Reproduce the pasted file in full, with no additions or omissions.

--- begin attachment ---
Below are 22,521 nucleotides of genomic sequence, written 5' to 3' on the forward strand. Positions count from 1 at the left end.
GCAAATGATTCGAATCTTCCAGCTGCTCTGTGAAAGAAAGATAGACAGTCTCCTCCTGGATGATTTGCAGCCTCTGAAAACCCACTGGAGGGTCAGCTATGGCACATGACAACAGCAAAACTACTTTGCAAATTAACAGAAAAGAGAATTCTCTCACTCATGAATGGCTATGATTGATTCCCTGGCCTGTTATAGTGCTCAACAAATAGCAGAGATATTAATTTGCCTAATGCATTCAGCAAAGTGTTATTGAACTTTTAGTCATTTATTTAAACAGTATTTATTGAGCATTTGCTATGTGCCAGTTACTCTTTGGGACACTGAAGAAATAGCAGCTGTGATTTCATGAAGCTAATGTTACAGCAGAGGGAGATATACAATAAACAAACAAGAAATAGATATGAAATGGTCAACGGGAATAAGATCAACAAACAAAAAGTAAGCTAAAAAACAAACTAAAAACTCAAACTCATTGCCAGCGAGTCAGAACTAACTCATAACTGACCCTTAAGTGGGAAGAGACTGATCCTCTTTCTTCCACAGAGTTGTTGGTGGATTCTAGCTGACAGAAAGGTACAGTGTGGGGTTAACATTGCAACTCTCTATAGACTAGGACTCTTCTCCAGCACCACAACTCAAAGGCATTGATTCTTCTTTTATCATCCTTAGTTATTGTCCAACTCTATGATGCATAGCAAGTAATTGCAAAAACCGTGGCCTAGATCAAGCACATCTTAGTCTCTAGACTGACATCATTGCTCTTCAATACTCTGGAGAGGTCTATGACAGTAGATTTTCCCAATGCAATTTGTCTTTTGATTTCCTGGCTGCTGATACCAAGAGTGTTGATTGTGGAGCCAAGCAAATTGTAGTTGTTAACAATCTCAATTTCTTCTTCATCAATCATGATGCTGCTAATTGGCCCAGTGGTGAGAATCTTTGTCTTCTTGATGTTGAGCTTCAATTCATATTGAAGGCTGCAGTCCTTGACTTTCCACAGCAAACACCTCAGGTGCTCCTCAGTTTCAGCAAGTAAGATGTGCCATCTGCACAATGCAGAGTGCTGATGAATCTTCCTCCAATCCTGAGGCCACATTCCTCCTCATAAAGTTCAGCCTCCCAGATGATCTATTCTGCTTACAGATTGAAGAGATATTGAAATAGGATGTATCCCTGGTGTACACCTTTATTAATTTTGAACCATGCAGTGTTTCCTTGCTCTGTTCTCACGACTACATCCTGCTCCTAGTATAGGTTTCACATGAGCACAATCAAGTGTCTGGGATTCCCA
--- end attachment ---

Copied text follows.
Below are 22,521 nucleotides of genomic sequence, written 5' to 3' on the forward strand. Positions count from 1 at the left end.
GCAAATGATTCGAATCTTCCAGCTGCTCTGTGAAAGAAAGATAGACAGTCTCCTCCTGGATGATTTGCAGCCTCTGAAAACCCACTGGAGGGTCAGCTATGGCACATGACAACAGCAAAACTACTTTGCAAATTAACAGAAAAGAGAATTCTCTCACTCATGAATGGCTATGATTGATTCCCTGGCCTGTTATAGTGCTCAACAAATAGCAGAGATATTAATTTGCCTAATGCATTCAGCAAAGTGTTATTGAACTTTTAGTCATTTATTTAAACAGTATTTATTGAGCATTTGCTATGTGCCAGTTACTCTTTGGGACACTGAAGAAATAGCAGCTGTGATTTCATGAAGCTAATGTTACAGCAGAGGGAGATATACAATAAACAAACAAGAAATAGATATGAAATGGTCAACGGGAATAAGATCAACAAACAAAAAGTAAGCTAAAAAACAAACTAAAAACTCAAACTCATTGCCAGCGAGTCAGAACTAACTCATAACTGACCCTTAAGTGGGAAGAGACTGATCCTCTTTCTTCCACAGAGTTGTTGGTGGATTCTAGCTGACAGAAAGGTACAGTGTGGGGTTAACATTGCAACTCTCTATAGACTAGGACTCTTCTCCAGCACCACAACTCAAAGGCATTGATTCTTCTTTTATCATCCTTAGTTATTGTCCAACTCTATGATGCATAGCAAGTAATTGCAAAAACCGTGGCCTAGATCAAGCACATCTTAGTCTCTAGACTGACATCATTGCTCTTCAATACTCTGGAGAGGTCTATGACAGTAGATTTTCCCAATGCAATTTGTCTTTTGATTTCCTGGCTGCTGATACCAAGAGTGTTGATTGTGGAGCCAAGCAAATTGTAGTTGTTAACAATCTCAATTTCTTCTTCATCAATCATGATGCTGCTAATTGGCCCAGTGGTGAGAATCTTTGTCTTCTTGATGTTGAGCTTCAATTCATATTGAAGGCTGCAGTCCTTGACTTTCCACAGCAAACACCTCAGGTGCTCCTCAGTTTCAGCAAGTAAGATGTGCCATCTGCACAATGCAGAGTGCTGATGAATCTTCCTCCAATCCTGAGGCCACATTCCTCCTCATAAAGTTCAGCCTCCCAGATGATCTATTCTGCTTACAGATTGAAGAGATATTGAAATAGGATGTATCCCTGGTGTACACCTTTATTAATTTTGAACCATGCAGTGTTTCCTTGCTCTGTTCTCACGACTACATCCTGCTCCTAGTATAGGTTTCACATGAGCACAATCAAGTGTCTGGGATTCCCA